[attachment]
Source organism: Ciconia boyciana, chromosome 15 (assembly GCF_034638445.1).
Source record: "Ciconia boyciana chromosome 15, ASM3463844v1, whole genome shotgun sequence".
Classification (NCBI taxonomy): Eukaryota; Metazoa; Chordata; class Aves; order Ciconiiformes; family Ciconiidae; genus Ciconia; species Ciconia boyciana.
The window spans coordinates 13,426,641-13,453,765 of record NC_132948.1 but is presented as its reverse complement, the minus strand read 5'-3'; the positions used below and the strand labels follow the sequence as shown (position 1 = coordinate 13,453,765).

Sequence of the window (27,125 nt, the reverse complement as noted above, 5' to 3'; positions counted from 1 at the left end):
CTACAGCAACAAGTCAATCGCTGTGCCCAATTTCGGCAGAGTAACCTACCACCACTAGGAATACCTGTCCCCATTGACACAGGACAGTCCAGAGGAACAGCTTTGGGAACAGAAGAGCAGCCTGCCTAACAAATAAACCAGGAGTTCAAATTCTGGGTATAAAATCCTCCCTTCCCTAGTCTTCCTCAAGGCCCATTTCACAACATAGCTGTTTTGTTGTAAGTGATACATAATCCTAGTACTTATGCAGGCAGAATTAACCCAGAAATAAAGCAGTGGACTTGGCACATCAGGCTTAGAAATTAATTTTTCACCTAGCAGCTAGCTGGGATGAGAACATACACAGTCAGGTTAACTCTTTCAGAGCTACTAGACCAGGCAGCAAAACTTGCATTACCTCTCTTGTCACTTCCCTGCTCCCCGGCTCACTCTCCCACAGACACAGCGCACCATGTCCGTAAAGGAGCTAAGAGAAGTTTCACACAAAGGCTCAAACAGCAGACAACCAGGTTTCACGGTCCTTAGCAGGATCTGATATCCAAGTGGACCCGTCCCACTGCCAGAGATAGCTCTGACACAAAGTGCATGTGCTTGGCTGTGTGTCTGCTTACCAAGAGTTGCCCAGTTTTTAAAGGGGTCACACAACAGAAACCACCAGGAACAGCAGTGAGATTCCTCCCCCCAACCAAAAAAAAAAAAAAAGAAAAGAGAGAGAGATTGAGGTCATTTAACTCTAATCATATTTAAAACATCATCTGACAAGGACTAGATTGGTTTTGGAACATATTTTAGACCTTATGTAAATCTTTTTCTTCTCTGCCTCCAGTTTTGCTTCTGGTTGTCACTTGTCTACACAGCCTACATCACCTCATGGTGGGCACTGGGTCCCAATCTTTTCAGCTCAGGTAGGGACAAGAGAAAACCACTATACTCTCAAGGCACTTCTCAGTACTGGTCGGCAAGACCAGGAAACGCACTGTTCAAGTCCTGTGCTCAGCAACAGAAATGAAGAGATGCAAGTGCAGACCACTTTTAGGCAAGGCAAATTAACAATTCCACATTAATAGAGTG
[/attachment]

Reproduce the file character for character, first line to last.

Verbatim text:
Source organism: Ciconia boyciana, chromosome 15 (assembly GCF_034638445.1).
Source record: "Ciconia boyciana chromosome 15, ASM3463844v1, whole genome shotgun sequence".
Classification (NCBI taxonomy): Eukaryota; Metazoa; Chordata; class Aves; order Ciconiiformes; family Ciconiidae; genus Ciconia; species Ciconia boyciana.
The window spans coordinates 13,426,641-13,453,765 of record NC_132948.1 but is presented as its reverse complement, the minus strand read 5'-3'; the positions used below and the strand labels follow the sequence as shown (position 1 = coordinate 13,453,765).

Sequence of the window (27,125 nt, the reverse complement as noted above, 5' to 3'; positions counted from 1 at the left end):
CTACAGCAACAAGTCAATCGCTGTGCCCAATTTCGGCAGAGTAACCTACCACCACTAGGAATACCTGTCCCCATTGACACAGGACAGTCCAGAGGAACAGCTTTGGGAACAGAAGAGCAGCCTGCCTAACAAATAAACCAGGAGTTCAAATTCTGGGTATAAAATCCTCCCTTCCCTAGTCTTCCTCAAGGCCCATTTCACAACATAGCTGTTTTGTTGTAAGTGATACATAATCCTAGTACTTATGCAGGCAGAATTAACCCAGAAATAAAGCAGTGGACTTGGCACATCAGGCTTAGAAATTAATTTTTCACCTAGCAGCTAGCTGGGATGAGAACATACACAGTCAGGTTAACTCTTTCAGAGCTACTAGACCAGGCAGCAAAACTTGCATTACCTCTCTTGTCACTTCCCTGCTCCCCGGCTCACTCTCCCACAGACACAGCGCACCATGTCCGTAAAGGAGCTAAGAGAAGTTTCACACAAAGGCTCAAACAGCAGACAACCAGGTTTCACGGTCCTTAGCAGGATCTGATATCCAAGTGGACCCGTCCCACTGCCAGAGATAGCTCTGACACAAAGTGCATGTGCTTGGCTGTGTGTCTGCTTACCAAGAGTTGCCCAGTTTTTAAAGGGGTCACACAACAGAAACCACCAGGAACAGCAGTGAGATTCCTCCCCCCAACCAAAAAAAAAAAAAAAGAAAAGAGAGAGAGATTGAGGTCATTTAACTCTAATCATATTTAAAACATCATCTGACAAGGACTAGATTGGTTTTGGAACATATTTTAGACCTTATGTAAATCTTTTTCTTCTCTGCCTCCAGTTTTGCTTCTGGTTGTCACTTGTCTACACAGCCTACATCACCTCATGGTGGGCACTGGGTCCCAATCTTTTCAGCTCAGGTAGGGACAAGAGAAAACCACTATACTCTCAAGGCACTTCTCAGTACTGGTCGGCAAGACCAGGAAACGCACTGTTCAAGTCCTGTGCTCAGCAACAGAAATGAAGAGATGCAAGTGCAGACCACTTTTAGGCAAGGCAAATTAACAATTCCACATTAATAGAGTG